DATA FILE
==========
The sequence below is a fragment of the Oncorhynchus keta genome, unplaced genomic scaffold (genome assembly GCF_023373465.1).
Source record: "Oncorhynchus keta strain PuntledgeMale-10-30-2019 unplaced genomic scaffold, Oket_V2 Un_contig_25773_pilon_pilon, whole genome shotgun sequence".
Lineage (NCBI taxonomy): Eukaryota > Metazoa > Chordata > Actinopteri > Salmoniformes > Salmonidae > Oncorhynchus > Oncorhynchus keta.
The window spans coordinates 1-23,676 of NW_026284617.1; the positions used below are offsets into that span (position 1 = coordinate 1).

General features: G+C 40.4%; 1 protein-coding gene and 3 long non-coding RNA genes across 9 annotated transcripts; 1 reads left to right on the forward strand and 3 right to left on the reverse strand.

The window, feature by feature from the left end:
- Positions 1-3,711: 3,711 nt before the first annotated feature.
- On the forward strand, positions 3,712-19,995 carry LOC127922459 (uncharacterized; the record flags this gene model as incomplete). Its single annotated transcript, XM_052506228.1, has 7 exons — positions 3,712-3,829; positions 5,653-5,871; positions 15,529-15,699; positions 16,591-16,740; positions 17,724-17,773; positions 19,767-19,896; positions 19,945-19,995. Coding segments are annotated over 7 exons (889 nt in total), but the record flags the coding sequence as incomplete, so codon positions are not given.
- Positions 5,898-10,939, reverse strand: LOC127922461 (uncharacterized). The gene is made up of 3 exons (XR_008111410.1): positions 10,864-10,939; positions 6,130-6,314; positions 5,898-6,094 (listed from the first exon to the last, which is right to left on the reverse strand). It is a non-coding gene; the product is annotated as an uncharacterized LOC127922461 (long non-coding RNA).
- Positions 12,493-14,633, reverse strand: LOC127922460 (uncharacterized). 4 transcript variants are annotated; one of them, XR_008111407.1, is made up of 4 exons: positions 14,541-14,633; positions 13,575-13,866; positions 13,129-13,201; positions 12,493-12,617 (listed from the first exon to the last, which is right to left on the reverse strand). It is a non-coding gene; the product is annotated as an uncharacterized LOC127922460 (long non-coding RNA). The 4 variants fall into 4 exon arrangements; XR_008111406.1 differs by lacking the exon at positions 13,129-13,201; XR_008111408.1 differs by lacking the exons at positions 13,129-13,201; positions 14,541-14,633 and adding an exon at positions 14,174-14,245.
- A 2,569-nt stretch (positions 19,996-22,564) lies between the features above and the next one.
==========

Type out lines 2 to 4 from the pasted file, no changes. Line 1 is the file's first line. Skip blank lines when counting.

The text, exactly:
Source record: "Oncorhynchus keta strain PuntledgeMale-10-30-2019 unplaced genomic scaffold, Oket_V2 Un_contig_25773_pilon_pilon, whole genome shotgun sequence".
Lineage (NCBI taxonomy): Eukaryota > Metazoa > Chordata > Actinopteri > Salmoniformes > Salmonidae > Oncorhynchus > Oncorhynchus keta.
The window spans coordinates 1-23,676 of NW_026284617.1; the positions used below are offsets into that span (position 1 = coordinate 1).